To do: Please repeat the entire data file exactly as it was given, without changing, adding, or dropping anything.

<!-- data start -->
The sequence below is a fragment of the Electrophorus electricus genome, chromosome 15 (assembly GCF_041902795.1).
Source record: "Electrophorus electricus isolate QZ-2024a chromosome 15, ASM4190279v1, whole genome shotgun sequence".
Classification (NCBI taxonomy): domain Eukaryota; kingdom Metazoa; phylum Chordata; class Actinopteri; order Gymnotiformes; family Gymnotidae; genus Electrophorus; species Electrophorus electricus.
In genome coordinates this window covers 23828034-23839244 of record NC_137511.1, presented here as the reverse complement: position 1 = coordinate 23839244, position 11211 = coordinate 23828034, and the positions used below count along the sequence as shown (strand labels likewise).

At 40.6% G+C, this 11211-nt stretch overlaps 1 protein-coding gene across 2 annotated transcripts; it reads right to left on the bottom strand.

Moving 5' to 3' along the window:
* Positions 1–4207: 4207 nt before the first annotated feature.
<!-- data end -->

The sequence below is a fragment of the Electrophorus electricus genome, chromosome 15 (assembly GCF_041902795.1).
Source record: "Electrophorus electricus isolate QZ-2024a chromosome 15, ASM4190279v1, whole genome shotgun sequence".
Classification (NCBI taxonomy): domain Eukaryota; kingdom Metazoa; phylum Chordata; class Actinopteri; order Gymnotiformes; family Gymnotidae; genus Electrophorus; species Electrophorus electricus.
In genome coordinates this window covers 23828034-23839244 of record NC_137511.1, presented here as the reverse complement: position 1 = coordinate 23839244, position 11211 = coordinate 23828034, and the positions used below count along the sequence as shown (strand labels likewise).

At 40.6% G+C, this 11211-nt stretch overlaps 1 protein-coding gene across 2 annotated transcripts; it reads right to left on the bottom strand.

Moving 5' to 3' along the window:
* Positions 1–4207: 4207 nt before the first annotated feature.